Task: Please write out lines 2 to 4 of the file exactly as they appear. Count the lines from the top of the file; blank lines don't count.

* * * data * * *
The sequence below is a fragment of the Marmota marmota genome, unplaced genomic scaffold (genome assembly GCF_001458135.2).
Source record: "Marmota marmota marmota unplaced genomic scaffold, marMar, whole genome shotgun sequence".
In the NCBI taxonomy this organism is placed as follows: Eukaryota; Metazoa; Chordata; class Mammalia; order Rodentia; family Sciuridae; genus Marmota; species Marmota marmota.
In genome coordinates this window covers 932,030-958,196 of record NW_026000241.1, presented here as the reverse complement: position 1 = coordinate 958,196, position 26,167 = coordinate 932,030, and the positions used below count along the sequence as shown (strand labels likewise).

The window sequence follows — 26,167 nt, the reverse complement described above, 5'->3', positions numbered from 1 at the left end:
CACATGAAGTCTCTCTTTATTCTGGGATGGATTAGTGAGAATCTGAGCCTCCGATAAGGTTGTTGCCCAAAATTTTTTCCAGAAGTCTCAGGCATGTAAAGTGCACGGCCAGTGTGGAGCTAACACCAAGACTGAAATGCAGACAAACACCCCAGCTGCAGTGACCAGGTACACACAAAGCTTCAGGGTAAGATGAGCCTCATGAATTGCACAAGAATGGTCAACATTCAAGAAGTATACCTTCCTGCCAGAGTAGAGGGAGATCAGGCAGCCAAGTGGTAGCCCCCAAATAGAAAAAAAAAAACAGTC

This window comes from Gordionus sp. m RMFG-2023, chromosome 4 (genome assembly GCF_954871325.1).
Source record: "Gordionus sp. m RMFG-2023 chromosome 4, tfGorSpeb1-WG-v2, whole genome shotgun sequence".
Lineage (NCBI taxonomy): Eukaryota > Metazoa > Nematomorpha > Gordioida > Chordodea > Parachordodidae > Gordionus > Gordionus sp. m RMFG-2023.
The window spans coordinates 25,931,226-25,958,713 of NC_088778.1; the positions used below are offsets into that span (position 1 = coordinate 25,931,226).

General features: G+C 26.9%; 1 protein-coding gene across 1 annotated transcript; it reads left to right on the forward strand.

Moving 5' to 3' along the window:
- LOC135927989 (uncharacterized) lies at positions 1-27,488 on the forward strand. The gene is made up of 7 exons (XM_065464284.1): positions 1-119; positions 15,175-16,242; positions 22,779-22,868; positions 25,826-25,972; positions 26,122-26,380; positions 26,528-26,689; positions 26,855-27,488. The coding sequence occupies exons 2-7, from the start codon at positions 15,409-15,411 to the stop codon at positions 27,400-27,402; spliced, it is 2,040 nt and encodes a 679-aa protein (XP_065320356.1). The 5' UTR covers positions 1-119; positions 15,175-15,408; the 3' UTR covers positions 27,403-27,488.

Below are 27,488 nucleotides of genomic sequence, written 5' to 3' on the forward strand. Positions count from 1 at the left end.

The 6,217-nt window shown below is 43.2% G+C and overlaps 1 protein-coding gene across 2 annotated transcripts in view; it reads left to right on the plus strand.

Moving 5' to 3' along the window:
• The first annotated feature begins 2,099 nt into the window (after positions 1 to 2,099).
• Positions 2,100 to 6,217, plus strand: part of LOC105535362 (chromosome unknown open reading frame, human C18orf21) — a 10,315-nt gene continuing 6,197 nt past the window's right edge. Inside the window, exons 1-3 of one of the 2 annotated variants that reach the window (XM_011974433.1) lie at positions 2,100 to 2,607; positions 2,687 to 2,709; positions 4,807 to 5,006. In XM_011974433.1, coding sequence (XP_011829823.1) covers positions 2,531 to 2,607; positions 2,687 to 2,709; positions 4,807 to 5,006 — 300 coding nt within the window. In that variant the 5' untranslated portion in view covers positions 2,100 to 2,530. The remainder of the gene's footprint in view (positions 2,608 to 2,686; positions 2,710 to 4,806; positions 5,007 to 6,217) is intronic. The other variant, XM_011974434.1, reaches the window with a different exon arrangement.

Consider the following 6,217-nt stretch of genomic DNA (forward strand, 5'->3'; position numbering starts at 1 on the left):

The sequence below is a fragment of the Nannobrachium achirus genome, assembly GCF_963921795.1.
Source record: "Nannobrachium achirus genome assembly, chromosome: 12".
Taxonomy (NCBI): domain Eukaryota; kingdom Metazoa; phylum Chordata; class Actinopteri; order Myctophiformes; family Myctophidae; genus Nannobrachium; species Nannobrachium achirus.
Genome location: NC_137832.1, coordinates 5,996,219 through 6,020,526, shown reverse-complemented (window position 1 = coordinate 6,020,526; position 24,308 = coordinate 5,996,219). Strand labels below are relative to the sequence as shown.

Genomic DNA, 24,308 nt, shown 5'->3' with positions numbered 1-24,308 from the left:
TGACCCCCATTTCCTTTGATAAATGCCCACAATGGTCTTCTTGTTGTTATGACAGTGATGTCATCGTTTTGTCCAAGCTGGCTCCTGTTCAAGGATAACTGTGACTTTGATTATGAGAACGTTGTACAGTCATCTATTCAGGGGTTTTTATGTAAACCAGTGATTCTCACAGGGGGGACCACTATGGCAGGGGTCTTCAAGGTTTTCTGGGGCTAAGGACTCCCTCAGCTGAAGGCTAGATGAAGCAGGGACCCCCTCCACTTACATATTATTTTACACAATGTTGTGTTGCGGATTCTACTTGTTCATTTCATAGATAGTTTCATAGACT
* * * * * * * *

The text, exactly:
Source record: "Marmota marmota marmota unplaced genomic scaffold, marMar, whole genome shotgun sequence".
In the NCBI taxonomy this organism is placed as follows: Eukaryota; Metazoa; Chordata; class Mammalia; order Rodentia; family Sciuridae; genus Marmota; species Marmota marmota.
In genome coordinates this window covers 932,030-958,196 of record NW_026000241.1, presented here as the reverse complement: position 1 = coordinate 958,196, position 26,167 = coordinate 932,030, and the positions used below count along the sequence as shown (strand labels likewise).